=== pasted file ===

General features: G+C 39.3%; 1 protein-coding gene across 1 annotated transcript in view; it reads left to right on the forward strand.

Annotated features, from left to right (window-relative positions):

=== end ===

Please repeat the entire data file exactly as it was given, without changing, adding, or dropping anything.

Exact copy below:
General features: G+C 39.3%; 1 protein-coding gene across 1 annotated transcript in view; it reads left to right on the forward strand.

Annotated features, from left to right (window-relative positions):